Specialized Academic Instruction
Specialized academic instruction (SAI) is determined by a student’s IEP team and is derived from assessment information, data collected, and goals/objectives developed in the student’s area(s) of need.
SAI services are typically provided either directly or through collaboration with a credential special education teacher. Services can be provided through a push-in or a pull-out model, and can be provided in a group on one on one. Additionally, special education support may come from an Instructional Assistant /Paraprofessional.
Designated Instructional Services/Related Services
services are any services that are necessary to help a student benefit from
their special education program [34 Code of Federal Regulations (C.F.R.)
Section 300.34(a).] https://www.govinfo.gov/content/pkg/CFR-2014-title34-vol2/pdf/CFR-2014-title34-vol2.pdf)
Designated Instructional Services (DIS) is California’s term used to describe related services as defined in IDEA’s Federal Regulations, including but not limited to services in the following areas [34 Code of Federal Regulations (C.F.R.) Section 300.113(b).]
(1) Audiology =
(i) identification of children with hearing loss
(ii) determination of range, nature and degree of hearing loss, including medical referral for medical or other professional attention for the habilitation of hearing
(iii) Provision of habilitative activities, such as language habilitation, auditory training, speech reading, hearing evaluation and speech conservation, (iv) creation and administration of programs for prevention of hearing loss; (v) counseling and guidance for children, parents and teachers regarding hearing loss, and (vi) determination of children’s needs for group and individual amplification, selecting and fitting as appropriate aid, and evaluation the effectiveness of amplification.
(2) Counseling = services provided by qualified social workers, social workers, psychologist, guidance counselors or other qualified personnel.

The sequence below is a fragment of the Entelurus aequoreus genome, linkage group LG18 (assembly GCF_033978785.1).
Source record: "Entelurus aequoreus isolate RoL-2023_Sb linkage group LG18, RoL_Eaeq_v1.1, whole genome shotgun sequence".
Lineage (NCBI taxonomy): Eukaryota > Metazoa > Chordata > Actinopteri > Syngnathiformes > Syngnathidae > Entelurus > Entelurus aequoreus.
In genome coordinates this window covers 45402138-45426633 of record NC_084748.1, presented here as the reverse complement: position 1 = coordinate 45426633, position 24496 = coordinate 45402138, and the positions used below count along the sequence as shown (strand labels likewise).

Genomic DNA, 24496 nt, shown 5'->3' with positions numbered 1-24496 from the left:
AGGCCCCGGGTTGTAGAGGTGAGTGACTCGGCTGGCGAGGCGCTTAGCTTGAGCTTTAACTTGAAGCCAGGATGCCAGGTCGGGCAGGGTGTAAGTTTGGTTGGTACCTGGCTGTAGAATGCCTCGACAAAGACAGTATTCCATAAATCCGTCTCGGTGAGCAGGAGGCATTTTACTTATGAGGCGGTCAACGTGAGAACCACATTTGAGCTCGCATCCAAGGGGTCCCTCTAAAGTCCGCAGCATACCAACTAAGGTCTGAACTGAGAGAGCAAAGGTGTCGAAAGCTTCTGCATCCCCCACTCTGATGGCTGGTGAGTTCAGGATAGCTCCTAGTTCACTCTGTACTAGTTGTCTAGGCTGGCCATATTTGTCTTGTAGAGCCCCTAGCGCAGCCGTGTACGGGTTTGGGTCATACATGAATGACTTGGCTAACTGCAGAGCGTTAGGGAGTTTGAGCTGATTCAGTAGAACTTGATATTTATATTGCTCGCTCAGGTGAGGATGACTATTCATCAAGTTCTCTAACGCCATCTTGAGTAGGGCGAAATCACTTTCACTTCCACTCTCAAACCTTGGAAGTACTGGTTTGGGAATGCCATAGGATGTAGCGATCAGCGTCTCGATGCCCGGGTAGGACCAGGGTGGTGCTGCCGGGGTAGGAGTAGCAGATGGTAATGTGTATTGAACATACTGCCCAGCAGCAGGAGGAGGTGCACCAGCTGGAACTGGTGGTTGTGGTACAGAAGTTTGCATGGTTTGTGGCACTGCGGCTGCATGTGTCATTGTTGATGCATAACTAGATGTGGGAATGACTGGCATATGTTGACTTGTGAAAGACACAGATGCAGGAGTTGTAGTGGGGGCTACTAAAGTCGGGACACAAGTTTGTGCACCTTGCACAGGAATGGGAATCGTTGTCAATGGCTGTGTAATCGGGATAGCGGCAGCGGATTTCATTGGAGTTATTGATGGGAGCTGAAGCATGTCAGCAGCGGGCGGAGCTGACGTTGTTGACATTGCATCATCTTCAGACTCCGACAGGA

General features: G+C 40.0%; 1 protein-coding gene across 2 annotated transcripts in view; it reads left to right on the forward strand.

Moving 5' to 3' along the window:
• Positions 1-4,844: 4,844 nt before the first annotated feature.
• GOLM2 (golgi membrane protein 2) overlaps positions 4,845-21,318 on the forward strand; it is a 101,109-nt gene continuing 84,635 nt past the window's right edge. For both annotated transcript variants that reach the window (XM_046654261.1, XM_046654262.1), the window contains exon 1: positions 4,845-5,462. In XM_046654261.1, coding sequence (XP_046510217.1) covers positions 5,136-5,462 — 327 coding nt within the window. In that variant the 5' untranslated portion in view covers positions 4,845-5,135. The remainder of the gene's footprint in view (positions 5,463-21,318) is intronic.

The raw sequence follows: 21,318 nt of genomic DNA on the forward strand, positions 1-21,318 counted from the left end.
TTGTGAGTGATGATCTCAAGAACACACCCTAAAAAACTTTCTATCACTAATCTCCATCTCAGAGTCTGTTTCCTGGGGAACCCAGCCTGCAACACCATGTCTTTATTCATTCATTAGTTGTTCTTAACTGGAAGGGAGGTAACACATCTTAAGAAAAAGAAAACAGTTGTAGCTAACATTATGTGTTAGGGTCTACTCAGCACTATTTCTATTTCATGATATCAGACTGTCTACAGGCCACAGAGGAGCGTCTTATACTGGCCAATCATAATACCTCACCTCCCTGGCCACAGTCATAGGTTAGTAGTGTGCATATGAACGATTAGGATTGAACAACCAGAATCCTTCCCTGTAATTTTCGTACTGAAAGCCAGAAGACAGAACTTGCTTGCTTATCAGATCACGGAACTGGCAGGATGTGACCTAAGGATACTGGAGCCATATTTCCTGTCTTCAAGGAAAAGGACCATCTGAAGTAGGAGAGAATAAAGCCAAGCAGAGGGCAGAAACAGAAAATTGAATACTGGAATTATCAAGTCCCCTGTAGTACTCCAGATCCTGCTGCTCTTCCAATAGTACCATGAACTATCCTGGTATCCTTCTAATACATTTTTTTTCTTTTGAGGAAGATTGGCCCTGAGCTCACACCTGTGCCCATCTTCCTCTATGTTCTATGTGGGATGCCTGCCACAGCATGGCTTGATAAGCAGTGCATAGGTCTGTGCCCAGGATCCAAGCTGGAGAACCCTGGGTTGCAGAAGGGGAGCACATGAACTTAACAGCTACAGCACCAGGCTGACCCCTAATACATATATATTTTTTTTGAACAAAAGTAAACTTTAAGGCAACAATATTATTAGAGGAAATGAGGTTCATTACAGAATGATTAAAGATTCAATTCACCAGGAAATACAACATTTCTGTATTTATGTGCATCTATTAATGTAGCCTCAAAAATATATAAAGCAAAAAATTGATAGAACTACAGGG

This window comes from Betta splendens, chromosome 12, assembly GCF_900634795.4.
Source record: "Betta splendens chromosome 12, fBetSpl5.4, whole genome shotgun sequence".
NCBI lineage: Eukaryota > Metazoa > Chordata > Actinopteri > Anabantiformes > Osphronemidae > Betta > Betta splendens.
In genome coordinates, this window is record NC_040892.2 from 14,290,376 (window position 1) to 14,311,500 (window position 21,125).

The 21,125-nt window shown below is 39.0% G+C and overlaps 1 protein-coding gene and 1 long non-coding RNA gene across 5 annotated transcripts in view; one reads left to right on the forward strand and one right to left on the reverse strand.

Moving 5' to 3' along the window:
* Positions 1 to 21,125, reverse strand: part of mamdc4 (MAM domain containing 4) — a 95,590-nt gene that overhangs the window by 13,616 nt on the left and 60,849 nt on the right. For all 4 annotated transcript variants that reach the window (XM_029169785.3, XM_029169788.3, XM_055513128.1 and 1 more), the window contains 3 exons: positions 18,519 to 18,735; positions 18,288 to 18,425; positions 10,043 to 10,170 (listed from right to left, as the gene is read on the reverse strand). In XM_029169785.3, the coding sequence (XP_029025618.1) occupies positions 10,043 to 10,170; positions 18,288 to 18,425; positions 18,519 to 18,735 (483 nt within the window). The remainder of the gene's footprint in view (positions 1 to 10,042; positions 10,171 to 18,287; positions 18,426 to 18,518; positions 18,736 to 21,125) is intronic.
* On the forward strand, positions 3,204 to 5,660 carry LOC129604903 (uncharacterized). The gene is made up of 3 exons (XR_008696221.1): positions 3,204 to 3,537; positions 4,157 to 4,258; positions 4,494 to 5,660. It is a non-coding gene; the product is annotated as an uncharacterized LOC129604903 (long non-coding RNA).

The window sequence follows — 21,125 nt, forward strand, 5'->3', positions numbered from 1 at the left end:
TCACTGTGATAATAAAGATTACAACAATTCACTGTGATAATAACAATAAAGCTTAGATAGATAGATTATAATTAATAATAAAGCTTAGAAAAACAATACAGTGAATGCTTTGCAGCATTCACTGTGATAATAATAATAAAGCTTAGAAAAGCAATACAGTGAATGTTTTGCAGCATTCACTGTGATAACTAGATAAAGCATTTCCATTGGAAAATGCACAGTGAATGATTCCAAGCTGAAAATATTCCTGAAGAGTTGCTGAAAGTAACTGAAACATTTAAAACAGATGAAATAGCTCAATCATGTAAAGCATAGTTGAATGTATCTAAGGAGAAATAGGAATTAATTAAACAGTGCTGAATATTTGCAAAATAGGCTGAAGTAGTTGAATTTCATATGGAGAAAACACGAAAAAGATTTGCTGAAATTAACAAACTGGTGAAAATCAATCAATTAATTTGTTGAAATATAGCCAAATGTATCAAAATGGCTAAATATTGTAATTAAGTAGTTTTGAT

(3) Early identification and assessment of disabilities = implementation of a formal plan for indentifying a disability as early as possible in a child’s life.
(4) Interpreting =
(i) The following when used with respect to children who are deaf or hard of hearing: Oral transliteration services, cued language transliteration services, sign language transliteration and interpreting services, and transcription services, such as communication access real-time translation (CART), C-Print and Type Well
(ii) Special interpreting services for children who are deaf-blind
(5) Medical services means services provided by a licensed physician to determine a child’s medically related disability that results in the child’s need for special education and related services.
(6) Occupational therapy =
(i) Services provided by a qualified occupational therapist
(ii) Includes –
(A) Improving, developing or restoring functions impaired or lost through illness, injury, or deprivation;
(B) Improving ability to perform tasks for independent functioning if functions are impaired or list
(C) Preventing, through early intervention, initial or further impairment or loss of function
(7) Orientation and mobility =
(i) Services provided to blind or visually impaired children by qualified personnel to enable those students to attain systemic orientation to and safe movement within their environments in school, home, and community.
(ii) Includes teaching children the following, as appropriate:
(A) Spatial and environment concepts and use of information received by the senses (such as sound, temperature and vibrations) to establish, maintain, or regain orientation and line of travel (e.g. using sound at a traffic light to cross the street)